Future Dangerousness in Texas Death Penalty: A Content Analysis
|dc.contributor.advisor||Vandiver, Donna M.|
|dc.contributor.author||Holleran, Lisa L. Bell ( )|
|dc.identifier.citation||Holleran, L. L. B. (2016). Future dangerousness in Texas death penalty: A content analysis (Unpublished dissertation). Texas State University, San Marcos, Texas.|
Future dangerousness in Texas death penalty cases was analyzed through content analysis of 18 transcripts from Texas capital cases from 2005 to 2015. A jury must determine whether the defendant is a future danger. The findings from extant literature guided the factors studied in the current research (i.e., heinousness of instant offense, terminology from special issue 1, guidance provided to jurors, expert witness testimony on future dangerousness, and mitigating and aggravating evidence). Two sets of cases were examined and compared; the first set consisted of the only nine cases in Texas resulting in a finding of no future danger during the specified decade. The second set of cases resulted in a finding of future danger and subsequently, a death sentence. This group of cases was matched to the first group using case characteristics. The primary assumption of this research was that salient factors, if any were found, would be different between the two groups of cases. Ultimately, the goal of the research was to assess whether the Texas death penalty scheme provided guided juror discretion and individualized sentencing, as mandated by Furman (1972).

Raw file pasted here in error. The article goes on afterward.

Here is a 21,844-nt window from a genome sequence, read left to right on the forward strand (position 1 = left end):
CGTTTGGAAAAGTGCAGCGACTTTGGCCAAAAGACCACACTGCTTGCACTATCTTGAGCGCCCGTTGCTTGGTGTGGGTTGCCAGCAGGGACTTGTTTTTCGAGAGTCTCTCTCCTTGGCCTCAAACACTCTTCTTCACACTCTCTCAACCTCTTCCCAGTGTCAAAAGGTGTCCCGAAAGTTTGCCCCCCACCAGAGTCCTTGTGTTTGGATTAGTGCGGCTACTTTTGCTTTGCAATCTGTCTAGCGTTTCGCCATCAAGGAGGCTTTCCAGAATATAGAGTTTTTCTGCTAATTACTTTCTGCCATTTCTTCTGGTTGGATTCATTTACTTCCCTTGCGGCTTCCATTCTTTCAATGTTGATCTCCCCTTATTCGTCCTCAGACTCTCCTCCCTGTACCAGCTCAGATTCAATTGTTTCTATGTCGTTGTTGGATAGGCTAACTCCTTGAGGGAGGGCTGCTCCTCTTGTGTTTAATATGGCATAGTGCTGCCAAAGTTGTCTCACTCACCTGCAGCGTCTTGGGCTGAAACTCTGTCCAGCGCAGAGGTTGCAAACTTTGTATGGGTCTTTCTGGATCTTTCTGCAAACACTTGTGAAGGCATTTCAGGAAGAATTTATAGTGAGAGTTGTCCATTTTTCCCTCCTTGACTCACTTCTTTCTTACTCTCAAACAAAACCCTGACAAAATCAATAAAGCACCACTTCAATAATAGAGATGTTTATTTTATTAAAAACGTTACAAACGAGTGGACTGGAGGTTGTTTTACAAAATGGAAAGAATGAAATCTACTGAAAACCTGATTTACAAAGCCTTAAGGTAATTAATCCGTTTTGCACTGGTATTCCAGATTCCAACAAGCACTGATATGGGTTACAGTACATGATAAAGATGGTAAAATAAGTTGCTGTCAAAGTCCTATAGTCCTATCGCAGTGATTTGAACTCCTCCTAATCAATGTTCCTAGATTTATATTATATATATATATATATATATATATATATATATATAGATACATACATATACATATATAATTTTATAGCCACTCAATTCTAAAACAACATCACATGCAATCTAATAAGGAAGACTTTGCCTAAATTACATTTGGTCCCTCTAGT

The results provided some support for the conclusion that the current Texas death scheme involves guided juror discretion and individual sentencing as mandated in Furman (1972). It is important to note, however, that for most factors examined in relationship to guided juror discretion and individual sentences revealed no substantive differences between cases that did and did not result in a finding of future danger. Thus, whether the differences between these two sets of cases warrant a declaration that “the process is fair” is subjective and beyond the scope of this study; rather, it is simply concluded that some evidence exists, that at least in some death penalty cases, guided juror discretion and individual sentences were obtained.
|dc.format.medium||1 file (.pdf)|
|dc.title||Future Dangerousness in Texas Death Penalty: A Content Analysis|
|thesis.degree.grantor||Texas State University|
|thesis.degree.name||Doctor of Philosophy|
|txstate.department||Criminal Justice and Criminology|